Multi-strategy and multi-asset funds invest across a diverse range of asset classes, including equities, fixed income, property and alternatives such as commodities. By spreading their risk, both types of fund seek to offer investors more attractive risk-adjusted returns than are available by investing in single asset classes alone. Although they differ in important respects, we believe they should be seen as complementary strategies with both having a role to play in meeting investors’ needs.
The managers of both multi-asset and multi-strategy funds take a view on how financial markets are likely to perform and allocate investors’ money accordingly. Multi-asset funds achieve this goal by varying the mix of asset classes in which they invest, raising exposure to one asset class, such as US equities, at the expense of another, for example, US treasuries.
Multi-strategy funds are a natural evolution from multi-asset funds. However, while the managers of these funds also take a view on where the world is going, they focus on identifying the investment ideas that will benefit best from their forecasts. They are inevitably more complex than multi-asset funds but they also offer important advantages.
By definition, multi-strategy funds deploy multiple interactive investment strategies across and within asset classes, and in order to do this they often use financial instruments that are inaccessible to managers of multi-asset funds. The ability to hold both long and short positions means multi-strategy funds can perform well in all kinds of market conditions. Furthermore, returns tend to be relatively uncorrelated to equities, bonds and other traditional asset classes.
This is an important factor given that in recent years swings in asset prices have been far more correlated than was previously the case. Historically, rising equity prices, for example, were associated with falling bond prices and vice versa. Stronger economic growth would boost corporate earnings and hence share prices, whilst causing interest rates to rise, undermining the appeal of bonds. Thus, the risk of investing in equities could be offset to some degree by allocating part of the fund to bonds.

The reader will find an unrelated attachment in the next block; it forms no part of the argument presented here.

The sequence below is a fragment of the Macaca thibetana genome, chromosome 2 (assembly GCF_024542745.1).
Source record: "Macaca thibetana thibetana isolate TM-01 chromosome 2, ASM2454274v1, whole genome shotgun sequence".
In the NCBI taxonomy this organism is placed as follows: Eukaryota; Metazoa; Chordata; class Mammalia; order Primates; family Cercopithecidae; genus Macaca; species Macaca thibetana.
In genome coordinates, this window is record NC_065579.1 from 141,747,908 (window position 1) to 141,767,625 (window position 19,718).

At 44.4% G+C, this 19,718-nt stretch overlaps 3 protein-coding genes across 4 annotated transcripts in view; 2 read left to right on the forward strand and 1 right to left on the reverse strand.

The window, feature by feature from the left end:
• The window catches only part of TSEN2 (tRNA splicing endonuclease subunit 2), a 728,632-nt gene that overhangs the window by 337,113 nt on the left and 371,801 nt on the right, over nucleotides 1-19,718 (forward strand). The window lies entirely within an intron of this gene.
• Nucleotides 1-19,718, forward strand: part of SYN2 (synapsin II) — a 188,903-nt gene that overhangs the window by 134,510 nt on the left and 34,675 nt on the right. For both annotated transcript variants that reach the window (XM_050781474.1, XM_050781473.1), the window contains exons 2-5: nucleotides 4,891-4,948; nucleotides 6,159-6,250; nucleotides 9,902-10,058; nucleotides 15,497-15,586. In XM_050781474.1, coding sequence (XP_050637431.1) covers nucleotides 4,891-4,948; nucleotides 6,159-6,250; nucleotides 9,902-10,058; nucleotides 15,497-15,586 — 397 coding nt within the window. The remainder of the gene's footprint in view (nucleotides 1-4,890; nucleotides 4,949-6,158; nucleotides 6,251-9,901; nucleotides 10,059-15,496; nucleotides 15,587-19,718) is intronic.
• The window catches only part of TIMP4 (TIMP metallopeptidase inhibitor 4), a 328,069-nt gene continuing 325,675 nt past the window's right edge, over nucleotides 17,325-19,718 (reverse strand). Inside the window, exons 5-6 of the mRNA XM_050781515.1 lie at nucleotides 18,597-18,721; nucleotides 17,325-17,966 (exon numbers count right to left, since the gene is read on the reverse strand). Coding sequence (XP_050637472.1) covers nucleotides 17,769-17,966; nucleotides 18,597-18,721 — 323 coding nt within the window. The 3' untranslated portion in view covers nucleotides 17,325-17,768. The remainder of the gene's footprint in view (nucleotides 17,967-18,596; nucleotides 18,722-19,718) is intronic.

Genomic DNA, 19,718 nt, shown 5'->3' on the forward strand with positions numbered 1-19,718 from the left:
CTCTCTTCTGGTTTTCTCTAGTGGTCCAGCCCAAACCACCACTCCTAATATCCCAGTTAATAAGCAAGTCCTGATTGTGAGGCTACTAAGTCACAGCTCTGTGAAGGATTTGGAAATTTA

A new world order?
However, the aggressive monetary policy adopted by central banks around the world in response to the global financial crisis of 2008 has boosted asset prices simultaneously in recent years. Equity and bond prices have soared in tandem, while commercial property has also risen strongly in many markets. Thus, investing in a mix of assets will reduce a fund’s risk by less than previously.
Consequently, the traditional approach of targeting equities for capital growth, bonds for income and as a safe haven in times of trouble, and alternatives for extra diversification, no longer appears as valid. Furthermore, it is difficult to rely on equities for long-term capital growth given that valuations look expensive on most long-term measures. Meanwhile, the income generated by bonds is very low. There are also doubts as to the amount of protection bonds will afford in the event of an equity market downturn given that prices are already so high.
A fresh approach
Multi-strategy funds offer a solution to investors concerned about the growing correlation of asset classes. They also offer hope to those wanting to grow their capital or generate income in a world of low yields.
These funds look to achieve their targets by combining a diverse range of strategies with different drivers of performance. The Aviva Investors Multi-Strategy range of funds is very flexible. They are not constrained by a benchmark, are not wholly dependent on ideas that are linked to the economic cycle and they can deploy tools that exploit falling and volatile markets to generate positive returns for investors. All of these factors underpin our confidence that our multi-strategy funds can meet their objectives.